Highlights from the Oct. 15 issue of New York Teacher:
Two hundred and sixty new chapter leaders spent the weekend of Oct. 2-4 in Princeton, N.J., being trained by UFT instructors on issues ranging from the grievance procedure to how to organize to increase teacher voice.
The UFT’s two endorsed candidates for citywide office, John Liu for city comptroller and Bill de Blasio for public advocate, easily defeated their opponents in the Democratic Party primary runoff election where the organization and enthusiasm of UFT members made a huge impact.
Forty-eight thousand retired and Tier I and II in-service UFT members will soon receive lump-sum payments now that the state Supreme Court has signed off on the $160 million settlement of the UFT’s recent pension lawsuit.
In a move that UFT President Michael Mulgrew said New York City district-school parents would find “troubling,” the mayor announced a sweeping plan to double the number of charter schools in the city and bolster the services that charter school students receive.
While most students with disabilities attend community public schools, some 13 percent of these — those with severe and often multiple disabilities — receive specialized services from District 75 educators. And, often, with great results.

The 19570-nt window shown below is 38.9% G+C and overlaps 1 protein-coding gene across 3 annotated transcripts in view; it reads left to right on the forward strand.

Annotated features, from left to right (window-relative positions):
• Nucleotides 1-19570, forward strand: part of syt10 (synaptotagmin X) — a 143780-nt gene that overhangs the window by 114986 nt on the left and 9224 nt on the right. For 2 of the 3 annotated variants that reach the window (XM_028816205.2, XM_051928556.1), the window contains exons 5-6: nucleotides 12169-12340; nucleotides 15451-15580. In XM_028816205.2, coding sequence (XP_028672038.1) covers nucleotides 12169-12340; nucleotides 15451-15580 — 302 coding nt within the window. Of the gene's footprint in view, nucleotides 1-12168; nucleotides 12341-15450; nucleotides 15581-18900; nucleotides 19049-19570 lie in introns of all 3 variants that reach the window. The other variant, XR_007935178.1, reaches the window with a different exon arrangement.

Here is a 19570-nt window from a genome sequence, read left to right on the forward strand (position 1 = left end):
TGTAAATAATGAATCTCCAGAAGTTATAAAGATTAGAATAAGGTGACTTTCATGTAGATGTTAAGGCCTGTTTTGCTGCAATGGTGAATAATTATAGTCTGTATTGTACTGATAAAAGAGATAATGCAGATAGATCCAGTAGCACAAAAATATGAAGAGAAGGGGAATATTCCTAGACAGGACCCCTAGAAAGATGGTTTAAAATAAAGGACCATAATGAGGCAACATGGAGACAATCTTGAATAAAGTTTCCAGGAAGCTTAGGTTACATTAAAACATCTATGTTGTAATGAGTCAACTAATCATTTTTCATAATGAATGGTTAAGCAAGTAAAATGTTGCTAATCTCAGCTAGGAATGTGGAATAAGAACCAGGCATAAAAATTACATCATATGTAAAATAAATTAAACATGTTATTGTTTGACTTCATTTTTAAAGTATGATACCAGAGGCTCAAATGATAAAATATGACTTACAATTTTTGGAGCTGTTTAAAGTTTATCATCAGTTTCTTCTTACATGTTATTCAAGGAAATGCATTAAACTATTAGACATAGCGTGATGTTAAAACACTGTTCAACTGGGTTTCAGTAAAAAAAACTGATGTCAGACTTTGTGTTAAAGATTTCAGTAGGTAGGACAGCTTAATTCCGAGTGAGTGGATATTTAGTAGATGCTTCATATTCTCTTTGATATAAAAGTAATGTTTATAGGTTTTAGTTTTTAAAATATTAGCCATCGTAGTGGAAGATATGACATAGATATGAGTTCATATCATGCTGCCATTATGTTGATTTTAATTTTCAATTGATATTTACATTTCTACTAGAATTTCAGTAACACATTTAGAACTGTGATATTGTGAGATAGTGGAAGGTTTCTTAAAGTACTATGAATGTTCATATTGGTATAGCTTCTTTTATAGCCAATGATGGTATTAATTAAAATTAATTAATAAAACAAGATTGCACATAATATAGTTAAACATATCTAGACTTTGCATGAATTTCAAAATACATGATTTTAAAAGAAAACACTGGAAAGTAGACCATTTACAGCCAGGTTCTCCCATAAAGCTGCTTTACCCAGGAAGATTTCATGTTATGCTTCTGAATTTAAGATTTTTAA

Under persistent pressure and legal threats from the UFT, the Department of Education has finally complied with the requirements of the Bloodborne Pathogens Standard that calls for employers to take specific measures to prevent or reduce worker exposure to blood and other infectious body fluids in the workplace.
The June 28 coup in Honduras that toppled the elected Manuel Zelaya government is meeting fierce resistance — and not just at home. New York’s Honduran population, including a number of UFT members, is mobilizing for democracy, too.
Students at Brooklyn’s PS 86 are overjoyed about being recipients for the past three years of a community program called Operation Backpack.